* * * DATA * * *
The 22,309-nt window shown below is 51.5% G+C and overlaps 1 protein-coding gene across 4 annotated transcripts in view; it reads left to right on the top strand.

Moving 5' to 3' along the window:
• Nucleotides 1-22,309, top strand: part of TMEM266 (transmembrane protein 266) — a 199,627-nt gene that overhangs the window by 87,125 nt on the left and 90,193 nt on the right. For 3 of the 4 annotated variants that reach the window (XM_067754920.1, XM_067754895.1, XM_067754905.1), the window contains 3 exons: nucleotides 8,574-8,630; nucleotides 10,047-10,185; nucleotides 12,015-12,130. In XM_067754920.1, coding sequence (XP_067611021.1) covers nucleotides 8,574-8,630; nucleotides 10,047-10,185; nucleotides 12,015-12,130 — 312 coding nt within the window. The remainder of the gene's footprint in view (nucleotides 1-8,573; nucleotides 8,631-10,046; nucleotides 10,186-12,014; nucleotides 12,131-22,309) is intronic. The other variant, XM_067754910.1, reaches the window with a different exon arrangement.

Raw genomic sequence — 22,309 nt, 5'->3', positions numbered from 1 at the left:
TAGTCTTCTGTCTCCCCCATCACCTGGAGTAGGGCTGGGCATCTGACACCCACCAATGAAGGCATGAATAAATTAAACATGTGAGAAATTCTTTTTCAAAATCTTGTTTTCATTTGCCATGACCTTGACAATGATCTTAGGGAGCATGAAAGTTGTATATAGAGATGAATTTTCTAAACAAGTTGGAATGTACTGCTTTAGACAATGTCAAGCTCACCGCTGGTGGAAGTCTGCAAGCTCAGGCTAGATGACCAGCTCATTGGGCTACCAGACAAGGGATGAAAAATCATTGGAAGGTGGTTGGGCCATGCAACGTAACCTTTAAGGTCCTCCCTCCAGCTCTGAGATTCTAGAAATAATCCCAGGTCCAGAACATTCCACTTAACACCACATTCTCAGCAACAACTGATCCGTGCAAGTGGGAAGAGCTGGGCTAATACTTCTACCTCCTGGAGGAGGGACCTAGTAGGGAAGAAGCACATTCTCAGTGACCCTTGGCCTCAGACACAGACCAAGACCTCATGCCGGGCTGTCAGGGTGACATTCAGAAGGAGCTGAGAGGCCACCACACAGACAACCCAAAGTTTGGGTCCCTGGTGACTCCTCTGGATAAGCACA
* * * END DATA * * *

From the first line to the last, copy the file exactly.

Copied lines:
The 22,309-nt window shown below is 51.5% G+C and overlaps 1 protein-coding gene across 4 annotated transcripts in view; it reads left to right on the top strand.

Moving 5' to 3' along the window:
• Nucleotides 1-22,309, top strand: part of TMEM266 (transmembrane protein 266) — a 199,627-nt gene that overhangs the window by 87,125 nt on the left and 90,193 nt on the right. For 3 of the 4 annotated variants that reach the window (XM_067754920.1, XM_067754895.1, XM_067754905.1), the window contains 3 exons: nucleotides 8,574-8,630; nucleotides 10,047-10,185; nucleotides 12,015-12,130. In XM_067754920.1, coding sequence (XP_067611021.1) covers nucleotides 8,574-8,630; nucleotides 10,047-10,185; nucleotides 12,015-12,130 — 312 coding nt within the window. The remainder of the gene's footprint in view (nucleotides 1-8,573; nucleotides 8,631-10,046; nucleotides 10,186-12,014; nucleotides 12,131-22,309) is intronic. The other variant, XM_067754910.1, reaches the window with a different exon arrangement.

Raw genomic sequence — 22,309 nt, 5'->3', positions numbered from 1 at the left:
TAGTCTTCTGTCTCCCCCATCACCTGGAGTAGGGCTGGGCATCTGACACCCACCAATGAAGGCATGAATAAATTAAACATGTGAGAAATTCTTTTTCAAAATCTTGTTTTCATTTGCCATGACCTTGACAATGATCTTAGGGAGCATGAAAGTTGTATATAGAGATGAATTTTCTAAACAAGTTGGAATGTACTGCTTTAGACAATGTCAAGCTCACCGCTGGTGGAAGTCTGCAAGCTCAGGCTAGATGACCAGCTCATTGGGCTACCAGACAAGGGATGAAAAATCATTGGAAGGTGGTTGGGCCATGCAACGTAACCTTTAAGGTCCTCCCTCCAGCTCTGAGATTCTAGAAATAATCCCAGGTCCAGAACATTCCACTTAACACCACATTCTCAGCAACAACTGATCCGTGCAAGTGGGAAGAGCTGGGCTAATACTTCTACCTCCTGGAGGAGGGACCTAGTAGGGAAGAAGCACATTCTCAGTGACCCTTGGCCTCAGACACAGACCAAGACCTCATGCCGGGCTGTCAGGGTGACATTCAGAAGGAGCTGAGAGGCCACCACACAGACAACCCAAAGTTTGGGTCCCTGGTGACTCCTCTGGATAAGCACA